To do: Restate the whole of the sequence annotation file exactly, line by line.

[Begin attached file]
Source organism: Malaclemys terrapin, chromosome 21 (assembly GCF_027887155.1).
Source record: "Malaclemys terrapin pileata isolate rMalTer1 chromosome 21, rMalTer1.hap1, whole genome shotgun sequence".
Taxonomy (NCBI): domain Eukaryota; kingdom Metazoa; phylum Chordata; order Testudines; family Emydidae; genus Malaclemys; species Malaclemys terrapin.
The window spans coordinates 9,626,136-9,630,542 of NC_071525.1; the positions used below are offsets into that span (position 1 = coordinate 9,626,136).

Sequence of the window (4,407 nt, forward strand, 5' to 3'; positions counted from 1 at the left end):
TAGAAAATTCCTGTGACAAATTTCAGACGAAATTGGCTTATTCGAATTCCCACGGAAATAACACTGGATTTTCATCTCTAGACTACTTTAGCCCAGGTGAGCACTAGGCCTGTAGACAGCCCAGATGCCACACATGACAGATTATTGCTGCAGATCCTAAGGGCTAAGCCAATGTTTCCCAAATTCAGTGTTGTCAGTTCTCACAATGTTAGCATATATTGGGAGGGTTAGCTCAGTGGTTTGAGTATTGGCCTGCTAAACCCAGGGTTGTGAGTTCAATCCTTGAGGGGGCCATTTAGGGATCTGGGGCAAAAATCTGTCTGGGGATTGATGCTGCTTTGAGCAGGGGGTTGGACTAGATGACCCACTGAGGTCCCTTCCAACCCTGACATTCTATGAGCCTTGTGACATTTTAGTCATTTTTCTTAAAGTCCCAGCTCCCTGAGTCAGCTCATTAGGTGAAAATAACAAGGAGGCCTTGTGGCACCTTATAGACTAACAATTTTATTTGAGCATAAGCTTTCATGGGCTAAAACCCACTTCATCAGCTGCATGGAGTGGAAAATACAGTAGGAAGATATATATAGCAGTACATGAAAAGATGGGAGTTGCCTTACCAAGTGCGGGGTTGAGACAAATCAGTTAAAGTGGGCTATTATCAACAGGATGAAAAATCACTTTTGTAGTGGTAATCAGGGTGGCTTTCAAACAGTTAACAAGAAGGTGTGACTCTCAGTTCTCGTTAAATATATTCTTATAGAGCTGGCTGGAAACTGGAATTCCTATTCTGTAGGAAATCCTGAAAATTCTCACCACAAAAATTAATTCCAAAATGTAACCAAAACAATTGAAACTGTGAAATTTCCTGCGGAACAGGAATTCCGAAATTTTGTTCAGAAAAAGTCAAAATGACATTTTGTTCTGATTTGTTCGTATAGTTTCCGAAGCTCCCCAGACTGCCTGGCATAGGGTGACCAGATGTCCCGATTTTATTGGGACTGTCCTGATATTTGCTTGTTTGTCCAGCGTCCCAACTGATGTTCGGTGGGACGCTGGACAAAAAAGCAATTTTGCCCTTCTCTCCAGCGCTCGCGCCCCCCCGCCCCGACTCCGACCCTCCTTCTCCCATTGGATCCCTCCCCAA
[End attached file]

Source organism: Malaclemys terrapin, chromosome 21 (assembly GCF_027887155.1).
Source record: "Malaclemys terrapin pileata isolate rMalTer1 chromosome 21, rMalTer1.hap1, whole genome shotgun sequence".
Taxonomy (NCBI): domain Eukaryota; kingdom Metazoa; phylum Chordata; order Testudines; family Emydidae; genus Malaclemys; species Malaclemys terrapin.
The window spans coordinates 9,626,136-9,630,542 of NC_071525.1; the positions used below are offsets into that span (position 1 = coordinate 9,626,136).

Sequence of the window (4,407 nt, forward strand, 5' to 3'; positions counted from 1 at the left end):
TAGAAAATTCCTGTGACAAATTTCAGACGAAATTGGCTTATTCGAATTCCCACGGAAATAACACTGGATTTTCATCTCTAGACTACTTTAGCCCAGGTGAGCACTAGGCCTGTAGACAGCCCAGATGCCACACATGACAGATTATTGCTGCAGATCCTAAGGGCTAAGCCAATGTTTCCCAAATTCAGTGTTGTCAGTTCTCACAATGTTAGCATATATTGGGAGGGTTAGCTCAGTGGTTTGAGTATTGGCCTGCTAAACCCAGGGTTGTGAGTTCAATCCTTGAGGGGGCCATTTAGGGATCTGGGGCAAAAATCTGTCTGGGGATTGATGCTGCTTTGAGCAGGGGGTTGGACTAGATGACCCACTGAGGTCCCTTCCAACCCTGACATTCTATGAGCCTTGTGACATTTTAGTCATTTTTCTTAAAGTCCCAGCTCCCTGAGTCAGCTCATTAGGTGAAAATAACAAGGAGGCCTTGTGGCACCTTATAGACTAACAATTTTATTTGAGCATAAGCTTTCATGGGCTAAAACCCACTTCATCAGCTGCATGGAGTGGAAAATACAGTAGGAAGATATATATAGCAGTACATGAAAAGATGGGAGTTGCCTTACCAAGTGCGGGGTTGAGACAAATCAGTTAAAGTGGGCTATTATCAACAGGATGAAAAATCACTTTTGTAGTGGTAATCAGGGTGGCTTTCAAACAGTTAACAAGAAGGTGTGACTCTCAGTTCTCGTTAAATATATTCTTATAGAGCTGGCTGGAAACTGGAATTCCTATTCTGTAGGAAATCCTGAAAATTCTCACCACAAAAATTAATTCCAAAATGTAACCAAAACAATTGAAACTGTGAAATTTCCTGCGGAACAGGAATTCCGAAATTTTGTTCAGAAAAAGTCAAAATGACATTTTGTTCTGATTTGTTCGTATAGTTTCCGAAGCTCCCCAGACTGCCTGGCATAGGGTGACCAGATGTCCCGATTTTATTGGGACTGTCCTGATATTTGCTTGTTTGTCCAGCGTCCCAACTGATGTTCGGTGGGACGCTGGACAAAAAAGCAATTTTGCCCTTCTCTCCAGCGCTCGCGCCCCCCCGCCCCGACTCCGACCCTCCTTCTCCCATTGGATCCCTCCCCAA